Newsletter December 2019

It has been a tough year for everyone here in the Okavango Delta – the farmers, the villagers, the wildlife, the trees and for us at Rhino Conservation Botswana.  A combination of poor summer rains with a meagre winter flood led to severe drought conditions across the Delta this year. The effect of the drought was further exacerbated by a series of devastating fires across the Okavango, removing what remained of the graze and browse. Over the year we have witnessed serious conflict between large mammals over water, dehydration of the old, sick and injured and dramatic movement of elephant, buffalo and rhino across the Delta in search of grass, browse and water.

Crippled by the drought and fires, we received a further blow when poachers moved into the Delta, mercilessly killing our precious rhinos and undoing our hard work. But we do not give up easily, and we have risen to the challenge, increasing our efforts on all fronts. We thank all of you who have stood by our side over this difficult time. We could not do this without you.

We hope that the tide is turning, as we have recently been blessed by the return of the rains and our rhino births still outnumber poaching losses. With your support we know that we can achieve our goal of increasing rhino numbers in Botswana, creating significant black and white rhino populations that will buffer these species against global extinction.


The long-awaited rains have finally arrived, falling over the parched Okavango Delta. We are literally singing in the rain, while the wildlife is jumping with joy! The Earth is soaking up the glorious water and we can already see flushes of juicy green grass, which is a huge relief to the grazers like our precious white rhinos. The rain has been patchy and a little late, but it is so welcome that we won’t complain – we are just hoping for a lot more over the summer months to come. We are pleased that there has been some good rain over the Angolan catchment area that feeds the Okavango River, so we are hoping for proper floods to flow down into the Delta in 2020.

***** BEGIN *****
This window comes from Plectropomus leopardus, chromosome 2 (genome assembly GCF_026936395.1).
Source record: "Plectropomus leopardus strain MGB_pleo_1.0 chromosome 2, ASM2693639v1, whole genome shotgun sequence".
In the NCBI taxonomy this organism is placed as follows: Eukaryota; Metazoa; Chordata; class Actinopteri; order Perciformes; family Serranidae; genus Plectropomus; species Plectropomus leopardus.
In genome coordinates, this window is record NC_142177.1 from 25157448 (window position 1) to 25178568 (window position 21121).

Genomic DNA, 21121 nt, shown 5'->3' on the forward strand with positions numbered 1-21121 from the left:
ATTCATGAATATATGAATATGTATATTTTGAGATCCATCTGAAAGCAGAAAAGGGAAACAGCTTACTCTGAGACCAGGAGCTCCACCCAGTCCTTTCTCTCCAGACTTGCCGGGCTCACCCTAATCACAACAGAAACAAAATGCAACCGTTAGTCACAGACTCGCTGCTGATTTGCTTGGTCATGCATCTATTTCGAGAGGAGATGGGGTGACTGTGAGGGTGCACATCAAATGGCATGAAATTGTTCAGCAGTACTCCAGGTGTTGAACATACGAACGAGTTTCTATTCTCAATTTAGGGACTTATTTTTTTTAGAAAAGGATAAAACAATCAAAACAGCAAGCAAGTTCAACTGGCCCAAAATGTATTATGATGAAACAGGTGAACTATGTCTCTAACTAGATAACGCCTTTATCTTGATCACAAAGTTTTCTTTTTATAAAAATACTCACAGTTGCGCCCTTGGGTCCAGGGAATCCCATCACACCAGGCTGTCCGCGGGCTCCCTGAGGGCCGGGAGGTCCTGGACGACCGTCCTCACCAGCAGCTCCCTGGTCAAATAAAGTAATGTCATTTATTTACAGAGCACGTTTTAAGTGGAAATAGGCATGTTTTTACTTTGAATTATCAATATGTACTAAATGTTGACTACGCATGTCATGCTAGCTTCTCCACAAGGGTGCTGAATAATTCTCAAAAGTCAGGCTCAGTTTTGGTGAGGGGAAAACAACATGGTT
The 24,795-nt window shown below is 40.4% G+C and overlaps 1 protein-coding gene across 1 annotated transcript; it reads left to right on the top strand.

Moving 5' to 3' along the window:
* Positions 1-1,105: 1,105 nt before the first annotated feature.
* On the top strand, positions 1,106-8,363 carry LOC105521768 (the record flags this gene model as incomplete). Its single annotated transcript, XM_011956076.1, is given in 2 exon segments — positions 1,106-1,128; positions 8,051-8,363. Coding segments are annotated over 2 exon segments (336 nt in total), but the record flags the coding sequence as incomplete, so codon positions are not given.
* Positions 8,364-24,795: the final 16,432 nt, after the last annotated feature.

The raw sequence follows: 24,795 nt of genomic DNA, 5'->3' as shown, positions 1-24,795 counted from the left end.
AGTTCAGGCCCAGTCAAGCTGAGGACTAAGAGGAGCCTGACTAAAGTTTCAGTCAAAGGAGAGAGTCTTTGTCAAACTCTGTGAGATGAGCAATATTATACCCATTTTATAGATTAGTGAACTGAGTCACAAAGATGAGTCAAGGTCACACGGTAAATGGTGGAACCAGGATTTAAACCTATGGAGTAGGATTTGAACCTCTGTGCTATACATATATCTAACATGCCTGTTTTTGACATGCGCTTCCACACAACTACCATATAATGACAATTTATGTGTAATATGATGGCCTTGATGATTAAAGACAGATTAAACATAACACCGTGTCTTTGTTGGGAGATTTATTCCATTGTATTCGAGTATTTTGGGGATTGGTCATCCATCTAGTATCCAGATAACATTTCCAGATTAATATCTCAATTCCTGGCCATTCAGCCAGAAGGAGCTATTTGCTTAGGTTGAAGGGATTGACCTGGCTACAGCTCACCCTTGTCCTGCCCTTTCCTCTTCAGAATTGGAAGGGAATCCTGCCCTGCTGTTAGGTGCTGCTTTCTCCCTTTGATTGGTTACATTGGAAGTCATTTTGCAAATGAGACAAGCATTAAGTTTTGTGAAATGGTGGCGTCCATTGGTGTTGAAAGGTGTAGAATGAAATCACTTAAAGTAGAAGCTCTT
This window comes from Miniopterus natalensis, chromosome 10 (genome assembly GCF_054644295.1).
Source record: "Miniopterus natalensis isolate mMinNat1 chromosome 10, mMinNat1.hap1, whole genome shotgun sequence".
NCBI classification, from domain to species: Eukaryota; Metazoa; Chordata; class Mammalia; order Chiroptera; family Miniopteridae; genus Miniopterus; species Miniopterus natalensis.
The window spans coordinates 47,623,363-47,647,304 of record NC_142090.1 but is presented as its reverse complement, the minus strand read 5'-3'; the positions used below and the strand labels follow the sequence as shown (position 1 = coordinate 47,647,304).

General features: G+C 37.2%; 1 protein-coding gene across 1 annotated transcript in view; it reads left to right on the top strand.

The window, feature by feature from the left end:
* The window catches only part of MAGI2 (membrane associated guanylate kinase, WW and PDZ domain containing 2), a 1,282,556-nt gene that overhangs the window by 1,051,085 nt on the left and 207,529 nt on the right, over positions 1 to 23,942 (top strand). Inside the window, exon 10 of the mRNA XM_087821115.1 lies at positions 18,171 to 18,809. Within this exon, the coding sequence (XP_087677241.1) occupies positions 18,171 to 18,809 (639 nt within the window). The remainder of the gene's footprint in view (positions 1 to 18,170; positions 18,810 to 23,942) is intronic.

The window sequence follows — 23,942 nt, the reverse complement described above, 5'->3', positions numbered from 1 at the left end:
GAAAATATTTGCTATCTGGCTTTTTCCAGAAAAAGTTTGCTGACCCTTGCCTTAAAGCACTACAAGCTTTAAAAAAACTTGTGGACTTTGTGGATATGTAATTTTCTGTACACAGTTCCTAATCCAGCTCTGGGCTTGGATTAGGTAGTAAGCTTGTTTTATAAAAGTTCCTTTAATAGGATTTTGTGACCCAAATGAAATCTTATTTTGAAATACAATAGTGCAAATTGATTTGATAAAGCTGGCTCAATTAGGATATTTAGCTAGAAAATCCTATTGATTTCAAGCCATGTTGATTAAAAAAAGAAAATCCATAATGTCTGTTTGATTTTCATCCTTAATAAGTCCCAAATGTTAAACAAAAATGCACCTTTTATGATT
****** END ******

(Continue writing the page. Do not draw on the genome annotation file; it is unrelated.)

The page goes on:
Rain is such a valuable blessing in Botswana that the country has named its currency Pula – the local Setswana word for rain.


The last few months have been devastating as rhinos are increasingly lost to poaching. International criminal syndicates have infiltrated our beloved Okavango Delta and are killing endangered rhinos to feed the illegal rhino horn market.  The loss of any rhino is alarming, but the fact that many black rhinos have been targeted is of particular concern as the population of this critically endangered species is being reduced across all of its range countries. There have been heavy losses of black rhino in Namibia, Zimbabwe and South Africa during the year. Even more concerning is the loss of female black rhinos, which are the future of the species. In two instances in the Delta female black rhinos were killed together with their calves and in one case a black rhino calf was left orphaned.

Our patrols are most often the first to discover a poached rhino. We report the loss to the relevant government departments who spring into action with our assistance. As a result of the recent poaching losses, the Botswana Defence Force has rapidly and strongly increased their presence on the ground within the Okavango Delta and we have also increased our field and air surveillance capacity.

We also work closely with the communities who live next to rhinos, as they are our first line of defence against rhino poaching. Over the years we have built trusting relationships and engaged with these communities to understand their needs and motivations. We aim to provide incentives for wildlife stewardship and also to instil pride in Botswana’s wildlife heritage. These people are our eyes and ears on the ground and without their assistance we will never win the fight against poaching.